A mundane act became extraordinary event for Evelyn Bolton yesterday.

Around 1 a.m., Bolton and her daughter were taking the garbage out at their northside home when they saw an intense light appear and then disappear in the night sky.

"Our eyes hurt from the light," she told Sun Media, describing the one-minute blinding flash.

Though she found the event "freaky," Bolton didn't believe she witnessed a UFO.

But what she did see - a large glowing meteor - was rare, says University of Calgary geology professor Alan Hildebrand, co-ordinator of the Canadian Fireball Reporting Centre.


"It was screamer," said Hildebrand, who's also the Canada Research Chair in Planetary Science.

The light was so bright it was reported in Saskatoon, almost 500 km from our city.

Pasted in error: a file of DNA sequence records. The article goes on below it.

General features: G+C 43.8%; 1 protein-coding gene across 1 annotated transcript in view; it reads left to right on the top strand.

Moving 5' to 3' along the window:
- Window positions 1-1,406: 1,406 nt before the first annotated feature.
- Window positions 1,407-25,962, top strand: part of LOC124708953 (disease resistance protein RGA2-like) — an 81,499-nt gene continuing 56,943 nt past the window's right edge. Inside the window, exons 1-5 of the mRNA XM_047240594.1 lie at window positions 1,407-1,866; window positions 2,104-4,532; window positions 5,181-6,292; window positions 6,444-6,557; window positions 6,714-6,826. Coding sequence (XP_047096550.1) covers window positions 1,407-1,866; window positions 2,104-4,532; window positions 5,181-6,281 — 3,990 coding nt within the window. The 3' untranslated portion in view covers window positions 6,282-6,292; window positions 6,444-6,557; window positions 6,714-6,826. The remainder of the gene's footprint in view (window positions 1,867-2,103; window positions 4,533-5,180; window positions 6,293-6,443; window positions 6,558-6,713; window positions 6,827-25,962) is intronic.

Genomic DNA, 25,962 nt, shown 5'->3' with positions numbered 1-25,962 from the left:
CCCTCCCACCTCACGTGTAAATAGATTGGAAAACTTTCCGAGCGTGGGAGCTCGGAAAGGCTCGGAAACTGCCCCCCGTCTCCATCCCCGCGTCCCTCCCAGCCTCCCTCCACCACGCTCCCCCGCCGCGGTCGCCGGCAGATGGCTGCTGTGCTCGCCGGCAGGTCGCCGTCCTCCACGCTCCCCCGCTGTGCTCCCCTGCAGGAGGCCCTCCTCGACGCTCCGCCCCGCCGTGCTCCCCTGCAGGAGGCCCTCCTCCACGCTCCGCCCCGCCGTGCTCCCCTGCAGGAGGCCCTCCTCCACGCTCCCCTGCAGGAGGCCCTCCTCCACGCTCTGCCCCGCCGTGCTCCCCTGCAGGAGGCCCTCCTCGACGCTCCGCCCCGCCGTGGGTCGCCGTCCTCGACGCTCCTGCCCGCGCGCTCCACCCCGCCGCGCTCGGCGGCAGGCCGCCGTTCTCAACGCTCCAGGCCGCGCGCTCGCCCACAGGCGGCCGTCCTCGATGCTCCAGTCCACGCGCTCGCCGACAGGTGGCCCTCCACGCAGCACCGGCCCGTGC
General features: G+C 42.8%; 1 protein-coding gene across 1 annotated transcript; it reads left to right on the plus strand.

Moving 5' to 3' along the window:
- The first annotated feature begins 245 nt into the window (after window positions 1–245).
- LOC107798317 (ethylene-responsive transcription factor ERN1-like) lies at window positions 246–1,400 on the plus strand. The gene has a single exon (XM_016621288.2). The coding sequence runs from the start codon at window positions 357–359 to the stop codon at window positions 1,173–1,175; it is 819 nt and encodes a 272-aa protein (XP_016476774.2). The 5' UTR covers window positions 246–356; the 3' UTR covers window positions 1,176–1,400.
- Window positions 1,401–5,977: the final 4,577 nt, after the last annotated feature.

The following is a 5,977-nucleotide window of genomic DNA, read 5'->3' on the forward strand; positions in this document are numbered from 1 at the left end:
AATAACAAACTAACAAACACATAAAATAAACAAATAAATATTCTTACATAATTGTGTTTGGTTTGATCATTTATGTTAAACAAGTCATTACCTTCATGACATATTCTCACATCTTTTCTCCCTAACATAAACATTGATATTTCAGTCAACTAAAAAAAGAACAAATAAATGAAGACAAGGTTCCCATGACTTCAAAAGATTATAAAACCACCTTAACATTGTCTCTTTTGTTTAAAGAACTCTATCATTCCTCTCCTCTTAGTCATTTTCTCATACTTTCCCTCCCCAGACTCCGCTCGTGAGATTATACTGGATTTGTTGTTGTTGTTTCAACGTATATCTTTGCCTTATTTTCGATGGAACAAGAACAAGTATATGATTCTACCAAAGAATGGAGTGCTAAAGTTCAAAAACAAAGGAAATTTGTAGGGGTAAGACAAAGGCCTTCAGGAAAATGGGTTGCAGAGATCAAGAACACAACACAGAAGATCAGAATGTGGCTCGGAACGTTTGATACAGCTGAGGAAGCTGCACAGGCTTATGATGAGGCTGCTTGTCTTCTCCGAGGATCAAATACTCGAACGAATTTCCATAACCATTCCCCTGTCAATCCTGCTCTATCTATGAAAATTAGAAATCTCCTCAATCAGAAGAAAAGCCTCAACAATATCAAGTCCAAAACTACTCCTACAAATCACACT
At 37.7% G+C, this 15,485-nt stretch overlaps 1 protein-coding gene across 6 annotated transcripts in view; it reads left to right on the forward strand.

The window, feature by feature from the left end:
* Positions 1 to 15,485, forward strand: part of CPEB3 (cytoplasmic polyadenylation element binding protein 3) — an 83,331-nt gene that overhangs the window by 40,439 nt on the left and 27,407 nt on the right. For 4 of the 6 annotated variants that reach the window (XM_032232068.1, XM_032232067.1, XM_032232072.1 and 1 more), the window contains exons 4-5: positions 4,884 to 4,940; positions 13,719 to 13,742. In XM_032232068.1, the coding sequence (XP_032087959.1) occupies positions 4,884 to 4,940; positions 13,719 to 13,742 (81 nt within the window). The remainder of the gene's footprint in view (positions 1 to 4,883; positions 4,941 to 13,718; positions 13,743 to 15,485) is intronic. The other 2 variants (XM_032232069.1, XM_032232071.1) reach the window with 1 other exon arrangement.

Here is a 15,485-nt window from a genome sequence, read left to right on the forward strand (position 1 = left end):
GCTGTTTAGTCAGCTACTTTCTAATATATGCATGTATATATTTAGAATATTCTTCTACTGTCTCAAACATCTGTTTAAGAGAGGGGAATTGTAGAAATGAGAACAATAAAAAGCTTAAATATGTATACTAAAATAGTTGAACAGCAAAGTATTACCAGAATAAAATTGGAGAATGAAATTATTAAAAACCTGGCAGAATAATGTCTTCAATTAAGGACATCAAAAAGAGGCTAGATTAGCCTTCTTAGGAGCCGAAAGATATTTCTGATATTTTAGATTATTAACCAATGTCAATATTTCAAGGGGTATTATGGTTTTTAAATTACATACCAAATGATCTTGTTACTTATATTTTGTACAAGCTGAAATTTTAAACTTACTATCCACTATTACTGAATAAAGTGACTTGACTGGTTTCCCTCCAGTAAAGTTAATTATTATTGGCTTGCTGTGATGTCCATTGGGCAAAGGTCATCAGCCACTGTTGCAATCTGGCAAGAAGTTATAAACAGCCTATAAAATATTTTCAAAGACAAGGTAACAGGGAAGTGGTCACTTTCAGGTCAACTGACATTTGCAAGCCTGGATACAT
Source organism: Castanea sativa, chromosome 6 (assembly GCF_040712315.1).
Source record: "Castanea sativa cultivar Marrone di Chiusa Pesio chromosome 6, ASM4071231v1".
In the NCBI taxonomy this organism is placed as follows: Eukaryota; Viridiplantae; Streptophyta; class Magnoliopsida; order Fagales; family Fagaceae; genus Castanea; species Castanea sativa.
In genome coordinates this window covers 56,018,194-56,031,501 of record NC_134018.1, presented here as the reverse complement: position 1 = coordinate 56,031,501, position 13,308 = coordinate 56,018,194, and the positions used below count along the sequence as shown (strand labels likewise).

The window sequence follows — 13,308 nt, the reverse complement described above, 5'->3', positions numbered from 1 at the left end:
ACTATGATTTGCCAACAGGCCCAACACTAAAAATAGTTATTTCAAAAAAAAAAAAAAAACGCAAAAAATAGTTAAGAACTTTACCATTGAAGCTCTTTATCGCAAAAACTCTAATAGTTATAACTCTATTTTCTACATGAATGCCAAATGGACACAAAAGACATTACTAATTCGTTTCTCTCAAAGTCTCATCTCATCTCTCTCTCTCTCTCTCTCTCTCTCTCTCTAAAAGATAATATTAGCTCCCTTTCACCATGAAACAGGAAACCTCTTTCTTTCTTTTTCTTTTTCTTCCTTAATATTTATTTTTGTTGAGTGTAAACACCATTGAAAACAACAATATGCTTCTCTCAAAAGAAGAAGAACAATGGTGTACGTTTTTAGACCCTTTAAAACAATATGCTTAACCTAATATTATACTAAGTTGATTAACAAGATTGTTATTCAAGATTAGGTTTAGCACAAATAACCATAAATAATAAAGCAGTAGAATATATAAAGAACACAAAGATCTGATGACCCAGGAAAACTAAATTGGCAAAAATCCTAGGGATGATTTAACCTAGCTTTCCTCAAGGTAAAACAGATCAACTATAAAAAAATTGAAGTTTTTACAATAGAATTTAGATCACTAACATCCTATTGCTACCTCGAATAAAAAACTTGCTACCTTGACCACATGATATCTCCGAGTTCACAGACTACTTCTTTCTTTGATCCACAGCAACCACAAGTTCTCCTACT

Common meteors are only about the size of a grain of sand, explained Hildebrand.

To produce a "once-in-a- lifetime" spectacle like yesterday's, a meteor would have to be about the size of a soccer ball, he said.

And because there have been no reports of any sound accompanying the light, Hildebrand speculates that the meteor was made of cometary material and would have therefore left no remnants.

An explanation for the phenomenon is welcomed by Bolton.

"It was just too spooky to be nothing," she said.